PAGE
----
The threat of the Court of Owls is almost entirely off-panel in this issue.  They are built up through insinuation and recollection of old folklore and superstition, rather than a physical presence.  But in spite of this – no, because of it – they are built up to be a terrifying threat.  For now at least, they are intangible, unknowable, and, as a result, unfightable.  Snyder draws once more from his Big Book of Trivia to Make You S**t Yourself to come up with some unsettling facts about owls – they are natural predators of bats, they take the nests of rival birds rather than building their own – that when applied to the context of the story make them seem even more formidable as a foil for Batman.  The closing sequence of the issue really hammers home how omnipresent the Court of Owls are, and how deeply ingrained they are not just to the history of Gotham, but to the Waynes.  And the ranting of Alan Wayne in the flashback to 1922 that opens the issue – “Their nests are all around!  They’re in my home!  My home!” – foreshadows that their influence could soon prove to be even more uncomfortably intimate, and the old nursery rhyme’s warning that, “They watch you at your hearth, they watch you in your bed” could turn out to be eerily accurate.

Indeed, if there’s any small complaint I have with the narrative of Batman #3, it comes with the final page.  At first, I thought the second last page was the end, and that was satisfying.  The revelation of how far-reaching this menace was, and the challenge Batman faced in getting to the bottom of it, ended things on a note of quiet dread that really left me wanting more.  But then I turned the page, and was met with a rushed, cheap cliffhanger that I really don’t think the issue needed.  I can appreciate the reasoning behind it, though, and it wasn’t enough to hurt my overall enjoyment of what was otherwise a perfectly structured instalment of this saga.

Once again, the art of Greg Capullo is stunning.  In fact, this could very well be his finest work on the series thus far.  His work has always been slick and stylish, but here Capullo really starts experimenting with his layouts and angles in a way that makes this a visually dense, rich reading experience.  The inventive layout of having the various Wayne buildings in the Gotham skyline framed inside a guilded owl’s eye was striking, and the transition from what could be a pair of glowing owl eyes in the darkness in 1922 to a pair of train headlights approaching in the present day is one of the best match cuts I’ve seen in a comic in a while.  Perhaps my favorite angle used in a panel comes on page 9, where we get a POV shot of Bruce and Alfred talking in the Batcave from behind Batman’s mask, which has been left sitting on Bruce’s worktable.  We see the pair through the narrow slits of the eye-holes, adding an off-kilter, sinister dimension to the talking heads scene.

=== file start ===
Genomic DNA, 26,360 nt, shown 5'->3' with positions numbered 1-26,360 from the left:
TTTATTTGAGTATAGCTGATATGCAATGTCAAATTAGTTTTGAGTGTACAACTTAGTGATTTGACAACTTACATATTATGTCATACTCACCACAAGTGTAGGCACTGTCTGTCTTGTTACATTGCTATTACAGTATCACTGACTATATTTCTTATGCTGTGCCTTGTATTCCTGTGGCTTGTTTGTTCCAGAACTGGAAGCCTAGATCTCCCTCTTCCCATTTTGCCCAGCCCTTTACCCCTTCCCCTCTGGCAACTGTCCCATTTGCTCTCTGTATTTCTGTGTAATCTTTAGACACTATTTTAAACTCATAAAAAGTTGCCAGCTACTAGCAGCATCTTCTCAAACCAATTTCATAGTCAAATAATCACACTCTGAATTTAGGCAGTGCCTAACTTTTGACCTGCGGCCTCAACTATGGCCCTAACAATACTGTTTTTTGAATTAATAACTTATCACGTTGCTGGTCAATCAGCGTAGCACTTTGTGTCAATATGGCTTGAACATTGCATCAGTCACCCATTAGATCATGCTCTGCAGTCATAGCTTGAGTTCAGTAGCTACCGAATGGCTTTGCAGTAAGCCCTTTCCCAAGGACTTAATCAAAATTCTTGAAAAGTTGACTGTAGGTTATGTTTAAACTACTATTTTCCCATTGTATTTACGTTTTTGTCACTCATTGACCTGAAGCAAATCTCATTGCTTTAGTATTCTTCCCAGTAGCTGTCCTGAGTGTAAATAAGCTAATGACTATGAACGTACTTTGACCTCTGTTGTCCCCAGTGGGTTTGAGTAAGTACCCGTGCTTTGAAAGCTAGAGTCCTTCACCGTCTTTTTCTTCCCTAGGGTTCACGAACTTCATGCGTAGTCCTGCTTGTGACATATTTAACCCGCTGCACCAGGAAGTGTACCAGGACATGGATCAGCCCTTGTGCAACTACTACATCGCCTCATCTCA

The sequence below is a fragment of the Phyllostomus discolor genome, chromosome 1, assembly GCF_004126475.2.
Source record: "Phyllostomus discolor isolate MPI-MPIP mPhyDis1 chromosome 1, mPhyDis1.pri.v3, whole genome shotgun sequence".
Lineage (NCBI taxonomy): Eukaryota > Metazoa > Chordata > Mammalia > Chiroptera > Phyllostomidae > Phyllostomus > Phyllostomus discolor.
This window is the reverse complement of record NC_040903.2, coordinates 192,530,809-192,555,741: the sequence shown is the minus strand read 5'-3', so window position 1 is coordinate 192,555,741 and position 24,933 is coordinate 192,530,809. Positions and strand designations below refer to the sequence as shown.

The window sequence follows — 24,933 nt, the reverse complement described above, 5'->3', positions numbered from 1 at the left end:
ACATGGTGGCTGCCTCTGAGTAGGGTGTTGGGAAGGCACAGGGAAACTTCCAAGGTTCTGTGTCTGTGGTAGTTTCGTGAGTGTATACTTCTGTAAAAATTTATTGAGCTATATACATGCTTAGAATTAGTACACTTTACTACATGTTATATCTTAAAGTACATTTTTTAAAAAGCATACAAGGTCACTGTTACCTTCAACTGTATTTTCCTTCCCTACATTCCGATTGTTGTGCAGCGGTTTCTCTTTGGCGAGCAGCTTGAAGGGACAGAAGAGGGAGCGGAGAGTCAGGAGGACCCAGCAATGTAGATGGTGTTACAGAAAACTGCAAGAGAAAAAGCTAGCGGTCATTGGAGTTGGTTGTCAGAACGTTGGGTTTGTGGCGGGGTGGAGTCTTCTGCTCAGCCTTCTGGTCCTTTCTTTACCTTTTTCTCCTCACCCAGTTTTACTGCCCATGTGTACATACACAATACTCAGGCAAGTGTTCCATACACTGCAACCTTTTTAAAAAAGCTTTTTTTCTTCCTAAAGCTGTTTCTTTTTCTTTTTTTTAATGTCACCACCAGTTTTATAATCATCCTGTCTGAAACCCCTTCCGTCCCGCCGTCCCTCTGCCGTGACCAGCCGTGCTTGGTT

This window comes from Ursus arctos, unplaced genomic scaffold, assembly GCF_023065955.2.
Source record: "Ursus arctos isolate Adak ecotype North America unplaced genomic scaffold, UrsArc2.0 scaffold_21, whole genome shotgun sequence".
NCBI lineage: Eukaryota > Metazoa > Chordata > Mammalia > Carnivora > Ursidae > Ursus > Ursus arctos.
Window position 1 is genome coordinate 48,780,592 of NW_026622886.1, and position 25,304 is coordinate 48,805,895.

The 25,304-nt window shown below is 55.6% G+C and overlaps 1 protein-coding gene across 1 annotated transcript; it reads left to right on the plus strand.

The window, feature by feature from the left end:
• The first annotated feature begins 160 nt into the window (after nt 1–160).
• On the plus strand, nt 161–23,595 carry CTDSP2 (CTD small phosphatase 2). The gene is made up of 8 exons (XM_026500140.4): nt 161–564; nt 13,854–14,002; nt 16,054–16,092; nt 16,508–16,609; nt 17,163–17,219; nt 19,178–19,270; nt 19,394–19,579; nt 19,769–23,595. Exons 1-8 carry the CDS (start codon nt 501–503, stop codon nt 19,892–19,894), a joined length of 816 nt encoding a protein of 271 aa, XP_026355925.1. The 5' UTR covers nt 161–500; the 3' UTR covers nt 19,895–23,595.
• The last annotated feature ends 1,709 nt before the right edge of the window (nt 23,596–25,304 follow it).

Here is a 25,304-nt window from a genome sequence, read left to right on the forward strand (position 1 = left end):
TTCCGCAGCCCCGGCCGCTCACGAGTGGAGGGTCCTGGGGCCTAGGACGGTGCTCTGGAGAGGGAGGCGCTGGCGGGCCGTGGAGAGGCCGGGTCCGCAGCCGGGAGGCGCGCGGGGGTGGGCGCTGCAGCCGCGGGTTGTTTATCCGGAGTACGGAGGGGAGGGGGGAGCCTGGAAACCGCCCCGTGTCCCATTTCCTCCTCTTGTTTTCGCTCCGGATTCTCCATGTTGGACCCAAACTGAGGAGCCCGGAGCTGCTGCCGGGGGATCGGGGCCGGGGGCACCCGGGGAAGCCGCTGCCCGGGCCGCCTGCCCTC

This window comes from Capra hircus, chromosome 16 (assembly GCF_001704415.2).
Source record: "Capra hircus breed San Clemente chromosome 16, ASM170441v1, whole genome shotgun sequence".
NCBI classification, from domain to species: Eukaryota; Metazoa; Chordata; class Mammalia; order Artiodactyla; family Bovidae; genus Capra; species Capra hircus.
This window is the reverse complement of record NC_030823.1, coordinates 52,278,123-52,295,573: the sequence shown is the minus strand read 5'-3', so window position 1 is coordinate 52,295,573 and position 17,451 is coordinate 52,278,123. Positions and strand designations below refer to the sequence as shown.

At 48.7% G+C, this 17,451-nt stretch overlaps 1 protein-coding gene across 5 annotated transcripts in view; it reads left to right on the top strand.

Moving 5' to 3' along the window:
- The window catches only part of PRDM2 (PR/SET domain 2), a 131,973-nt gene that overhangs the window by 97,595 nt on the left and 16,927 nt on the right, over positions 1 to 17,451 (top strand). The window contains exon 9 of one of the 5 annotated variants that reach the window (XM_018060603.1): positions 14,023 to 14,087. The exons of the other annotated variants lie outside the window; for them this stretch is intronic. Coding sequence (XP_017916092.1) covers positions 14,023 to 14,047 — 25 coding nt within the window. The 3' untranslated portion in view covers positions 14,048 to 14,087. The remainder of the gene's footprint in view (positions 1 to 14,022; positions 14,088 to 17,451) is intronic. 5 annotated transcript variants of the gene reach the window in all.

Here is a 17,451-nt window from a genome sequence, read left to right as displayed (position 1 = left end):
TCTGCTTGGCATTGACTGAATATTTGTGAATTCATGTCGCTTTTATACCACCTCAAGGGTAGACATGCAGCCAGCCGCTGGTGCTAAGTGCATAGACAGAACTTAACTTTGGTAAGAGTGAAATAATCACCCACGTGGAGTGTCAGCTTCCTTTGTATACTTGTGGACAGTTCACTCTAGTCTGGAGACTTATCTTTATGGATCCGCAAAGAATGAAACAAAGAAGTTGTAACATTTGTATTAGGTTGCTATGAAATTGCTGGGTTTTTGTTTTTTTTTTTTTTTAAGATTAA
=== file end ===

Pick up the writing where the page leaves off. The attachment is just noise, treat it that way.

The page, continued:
These were the standout artistic flourishes on first reading.  But upon repeat reading, it became apparent that there is a real visual motif of watching and observation going on here, and once you become aware of it, it’s everywhere.  There are a couple of instances when people are talking about the Court of Owls, where the angle shifts to an overhead shot that feels eerily like a POV shot from an unseen observer.  And there is a big focus on eyes.  Not just the aformentioned owl eyes, but lots of close-ups on human eyes, and things and people reflected in those eyes.  And once you’ve got eyes in your head, eye-like circles start popping up everywhere!  The shot from the blackness below, looking up through the open manhole cover, the railway tunnel at the bottom of page 4 with the far end looking like a little pupil, the circle honed in on Luka Volk when Batman is using lie detector technology on him, the insignia on the Talon’s blade, Batman silhouetted against the full moon on page 13,  the device Batman uses to cut a hole in the floor on page 14, the giant owl insignia we see looming behind Batman or over his head in the scenes that follow.  It all reminds us of the Talon and his circular, owl-like goggles.  And it enhances this pervasive sense that the Court of Owls are everywhere, always watching.  This is a perfect example of art and writing going hand-in-hand and creating an immersive experience for the reader.

It would be negligent of me to not also continue praising the work being done by inker Jonathan Glapion and colorist FCO.  As I’ve mentioned before, Glapion’s heavy blacks are a major part of this title’s overall aesthetic, and that applies in this issue more than ever.  His sharp lines also serve as the perfect compliment to Capullo’s distinctive style.  Similarly, FCO’s muted color palette – making precise use of earthy browns/oranges and cool blues – gives Batman its own unique feel that sets it apart even from the other Bat-titles.  The whole creative team come together to ensure this is just a great-looking book.

It’s getting hard to review this title on a monthly basis, without just repeating the “it’s great!” hyperbole.  My conclusion for this issue is the same as it was for the last one, and I imagine next month I’ll be saying the same thing: Batman #3 is the best issue yet, building on what came before and steadily ratcheting up the tension.  It’s so rewarding when a comic doesn’t just coast on the power of the title character’s brand name.  The writing is striving to provide fresh insight into Batman’s character, while the art is innovative and charged with a desire to explore new and exciting possibilities the comic medium makes available.  This is comics done right.

REVIEW: Batman #2

Sometimes, success is well deserved.  Such was the case for Batman #1, the relaunch of the iconic DC series by writer Scott Snyder and artist Greg Capullo.  When the sales figures for September came in, Batman stood proudly as the highest selling of all DC’s New 52 #1s, and as I said, it was well deserved.  In terms of quality, Batman #1 was one of the very best titles I read, meeting the high expectations I had for the comic.  And the comic did its job as a jumping-on point for new readers perhaps better than any other title in the relaunch: with its accessible story and succinct recap of the Batman mythology, this was a comic that could appeal to someone perhaps only familiar with the character through the Christopher Nolan movies, deciding to pick up a comic for the first time.  With such a successful first issue, the question on many’s lips may be, “Does Batman #2 maintain the quality of the first issue?”  Having read the comic, I have to report that no, it doesn’t.  Batman #2 surpasses the first issue!